Linked by Amjith Ramanujam on Fri 8th Aug 2008 13:14 UTC
Windows This week at the Black Hat Security Conference two security researchers will discuss their findings which could completely bring Windows Vista to its knees. According to Dino Dai Zovi, a popular security researcher, "the genius of this is that it's completely reusable. They have attacks that let them load chosen content to a chosen location with chosen permissions. That's completely game over."
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RE: Summary of "exploit"
by Windows Sucks on Sat 9th Aug 2008 16:20 UTC in reply to "Summary of "exploit""
Windows Sucks
Member since:
2005-11-10

The interesting this about this problem is that it seems that IE is the biggest problem, along with .NET and Active X (All Microsoft products)

Does not focus on Java and Flash etc.

So that said, does this mean that MS also does not put the same security on their own products?? As Java, Flash etc does not use the security built in?

Reply Parent Score: 2

RE[2]: Summary of "exploit"
by vaette on Sat 9th Aug 2008 21:12 in reply to "RE: Summary of "exploit""
vaette Member since:
2008-08-09

IE is not the problem, not only will the same techniques work against Firefox, Opera and Safari, they will if anything work better as those don't present the additional hurdle of the IE UAC sandbox.

This has nothing to do with ActiveX, any other plugin architecture would be just as problematic. Being able to fool .NET to not run with a poor DEP setup with a specially crafted header is a problem (probably a bug) though, true enough. Still, as Flash and Java never sets up secure page settings it doesn't really make much difference for now.

Reply Parent Score: 1

Windows Sucks Member since:
2005-11-10

IE is not the problem, not only will the same techniques work against Firefox, Opera and Safari, they will if anything work better as those don't present the additional hurdle of the IE UAC sandbox.

This has nothing to do with ActiveX, any other plugin architecture would be just as problematic. Being able to fool .NET to not run with a poor DEP setup with a specially crafted header is a problem (probably a bug) though, true enough. Still, as Flash and Java never sets up secure page settings it doesn't really make much difference for now.


Where did you get that info? In the articles that came out IE is the issue. Yes this problem would happen on any other browser and almost any plug in. But they make a point to say IE is a big problem Do you have some info that shows something else. Please provide.

http://searchsecurity.techtarget.com/news/article/0,289142,sid14_gc...

In a presentation at the Black Hat briefings, Mark Dowd of IBM Internet Security Systems (ISS) and Alexander Sotirov, of VMware Inc. will discuss the new methods they've found to get around Vista protections such as Address Space Layout Randomization(ASLR), Data Execution Prevention (DEP) and others by using Java, ActiveX controls and .NET objects to load arbitrary content into Web browsers.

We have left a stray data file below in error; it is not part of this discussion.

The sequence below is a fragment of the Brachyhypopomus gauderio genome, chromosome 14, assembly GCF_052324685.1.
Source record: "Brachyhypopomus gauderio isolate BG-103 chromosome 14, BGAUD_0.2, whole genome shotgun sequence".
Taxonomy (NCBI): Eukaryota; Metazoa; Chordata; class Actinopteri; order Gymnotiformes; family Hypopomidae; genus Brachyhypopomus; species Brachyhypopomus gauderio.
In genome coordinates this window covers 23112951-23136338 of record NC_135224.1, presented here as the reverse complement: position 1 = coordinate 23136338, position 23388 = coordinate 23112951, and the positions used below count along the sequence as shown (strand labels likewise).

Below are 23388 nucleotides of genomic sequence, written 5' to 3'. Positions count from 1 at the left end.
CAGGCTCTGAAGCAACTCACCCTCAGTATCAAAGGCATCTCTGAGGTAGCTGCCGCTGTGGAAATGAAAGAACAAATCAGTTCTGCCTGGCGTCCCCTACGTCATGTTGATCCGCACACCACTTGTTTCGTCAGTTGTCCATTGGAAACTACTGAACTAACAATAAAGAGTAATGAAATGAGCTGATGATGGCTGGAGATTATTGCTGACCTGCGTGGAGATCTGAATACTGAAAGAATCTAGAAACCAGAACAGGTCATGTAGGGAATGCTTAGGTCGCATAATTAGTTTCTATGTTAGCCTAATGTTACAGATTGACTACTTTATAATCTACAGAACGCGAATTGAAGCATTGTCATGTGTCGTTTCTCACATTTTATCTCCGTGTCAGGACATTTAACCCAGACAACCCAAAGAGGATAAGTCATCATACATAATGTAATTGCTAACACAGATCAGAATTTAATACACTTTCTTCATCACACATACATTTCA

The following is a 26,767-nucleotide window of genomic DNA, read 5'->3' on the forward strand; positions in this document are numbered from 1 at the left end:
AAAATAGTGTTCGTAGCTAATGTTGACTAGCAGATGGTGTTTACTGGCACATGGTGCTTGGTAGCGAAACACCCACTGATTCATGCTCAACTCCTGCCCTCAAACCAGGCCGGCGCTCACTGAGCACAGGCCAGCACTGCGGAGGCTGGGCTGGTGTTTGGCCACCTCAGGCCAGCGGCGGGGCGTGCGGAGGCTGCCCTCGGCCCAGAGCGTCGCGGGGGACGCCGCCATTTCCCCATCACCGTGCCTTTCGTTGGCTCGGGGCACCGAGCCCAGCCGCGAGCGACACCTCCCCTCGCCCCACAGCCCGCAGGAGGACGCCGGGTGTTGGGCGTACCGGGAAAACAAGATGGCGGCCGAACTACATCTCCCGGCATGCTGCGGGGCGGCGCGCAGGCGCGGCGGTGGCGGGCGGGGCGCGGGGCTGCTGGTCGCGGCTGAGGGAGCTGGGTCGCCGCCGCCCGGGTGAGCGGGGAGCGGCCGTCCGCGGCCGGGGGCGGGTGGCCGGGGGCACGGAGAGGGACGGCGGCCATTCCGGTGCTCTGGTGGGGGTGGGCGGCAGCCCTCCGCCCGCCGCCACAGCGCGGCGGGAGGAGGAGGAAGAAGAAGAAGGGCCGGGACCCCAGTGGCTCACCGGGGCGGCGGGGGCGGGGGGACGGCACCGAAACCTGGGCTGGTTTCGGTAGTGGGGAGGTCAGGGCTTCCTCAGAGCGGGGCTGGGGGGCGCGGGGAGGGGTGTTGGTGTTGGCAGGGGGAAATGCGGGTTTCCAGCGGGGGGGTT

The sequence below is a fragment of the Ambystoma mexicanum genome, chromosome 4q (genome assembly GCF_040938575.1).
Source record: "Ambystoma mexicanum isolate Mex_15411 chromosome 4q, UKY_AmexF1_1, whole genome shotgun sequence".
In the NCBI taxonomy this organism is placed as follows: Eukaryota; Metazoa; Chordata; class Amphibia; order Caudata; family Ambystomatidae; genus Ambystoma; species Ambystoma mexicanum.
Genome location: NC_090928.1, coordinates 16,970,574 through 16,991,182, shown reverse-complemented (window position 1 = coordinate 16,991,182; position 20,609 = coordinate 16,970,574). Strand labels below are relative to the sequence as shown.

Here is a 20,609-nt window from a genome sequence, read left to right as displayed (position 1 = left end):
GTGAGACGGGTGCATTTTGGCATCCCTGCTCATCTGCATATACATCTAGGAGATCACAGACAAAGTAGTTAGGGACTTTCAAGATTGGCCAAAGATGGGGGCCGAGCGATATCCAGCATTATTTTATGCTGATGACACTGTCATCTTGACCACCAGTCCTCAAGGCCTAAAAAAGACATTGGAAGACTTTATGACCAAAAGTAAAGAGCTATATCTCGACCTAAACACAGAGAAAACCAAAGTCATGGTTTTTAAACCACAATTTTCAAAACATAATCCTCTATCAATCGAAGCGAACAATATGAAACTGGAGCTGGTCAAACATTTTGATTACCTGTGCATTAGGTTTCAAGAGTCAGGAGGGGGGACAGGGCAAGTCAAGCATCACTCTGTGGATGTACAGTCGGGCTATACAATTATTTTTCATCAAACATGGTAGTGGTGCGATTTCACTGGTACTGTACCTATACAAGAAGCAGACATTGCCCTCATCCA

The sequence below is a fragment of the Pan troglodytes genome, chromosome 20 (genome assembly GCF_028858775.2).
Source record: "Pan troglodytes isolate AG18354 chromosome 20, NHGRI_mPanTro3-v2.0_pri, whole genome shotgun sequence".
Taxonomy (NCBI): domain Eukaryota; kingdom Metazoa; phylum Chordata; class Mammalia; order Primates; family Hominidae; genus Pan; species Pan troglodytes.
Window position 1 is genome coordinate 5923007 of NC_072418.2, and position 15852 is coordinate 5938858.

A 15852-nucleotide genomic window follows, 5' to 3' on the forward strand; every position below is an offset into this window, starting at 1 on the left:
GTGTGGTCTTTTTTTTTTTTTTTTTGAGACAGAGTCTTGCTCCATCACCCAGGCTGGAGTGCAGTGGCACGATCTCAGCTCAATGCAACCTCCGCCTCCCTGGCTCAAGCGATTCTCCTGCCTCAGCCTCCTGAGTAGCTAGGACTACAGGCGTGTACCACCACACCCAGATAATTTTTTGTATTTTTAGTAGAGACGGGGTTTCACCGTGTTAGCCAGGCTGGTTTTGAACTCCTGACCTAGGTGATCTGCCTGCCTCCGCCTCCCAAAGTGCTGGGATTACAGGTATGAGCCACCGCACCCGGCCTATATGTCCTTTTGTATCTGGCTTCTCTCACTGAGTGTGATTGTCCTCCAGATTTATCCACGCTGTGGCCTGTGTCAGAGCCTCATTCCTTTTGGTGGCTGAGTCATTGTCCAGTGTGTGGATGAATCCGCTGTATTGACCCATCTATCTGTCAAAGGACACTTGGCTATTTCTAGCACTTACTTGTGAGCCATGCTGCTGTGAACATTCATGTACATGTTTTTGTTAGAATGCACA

"By taking advantage of the way that browsers, specifically Internet Explorer, handle active scripting and .NET objects, the pair have been able to load essentially whatever content they want into a location of their choice on a user's machine.

Researchers who have read the paper that Dowd and Sotirov wrote on the techniques say their work is a major breakthrough and there is little that Microsoft can do to address the problems. The attacks themselves are not based on any new vulnerabilities in IE or Vista, but instead take advantage of Vista's fundamental architecture and the ways in which Microsoft chose to protect it."

"If you think about the fact that .NET loads DLLs into the browser itself and then Microsoft assumes they're safe because they're .NET objects, you see that Microsoft didn't think about the idea that these could be used as stepping stones for other attacks. This is a real tour de force."

According to this you can run a default Windows Vista set up with no third party software and you are wide open. And there is nothing you can do (But use Windows XP)

So no it's not a problem with the actual plugins but its a major problem with how Windows handles even Microsoft plugins! People will try to blame it on third party developers. Just want to make sure its clear that its MS that made this problem not bad programing developers! Not third parties making bad plugins!

Reply Parent Score: 2

RE[3]: Summary of "exploit"
by abraxas on Mon 11th Aug 2008 15:12 in reply to "RE[2]: Summary of "exploit""
abraxas Member since:
2005-07-07

Being able to fool .NET to not run with a poor DEP setup with a specially crafted header is a problem (probably a bug) though, true enough


This sentence is hard to parse but it seems like you are saying that .NET's incompatiblity with DEP is a bug but it is not. The same thing happens on Linux with Mono. Memory protections must be disabled for Mono because it takes advantage of runtime code generation that DEP and PaX specifically try to prevent. This is generally OK though because .NET and Mono are not affected by buffer overruns.

Reply Parent Score: 2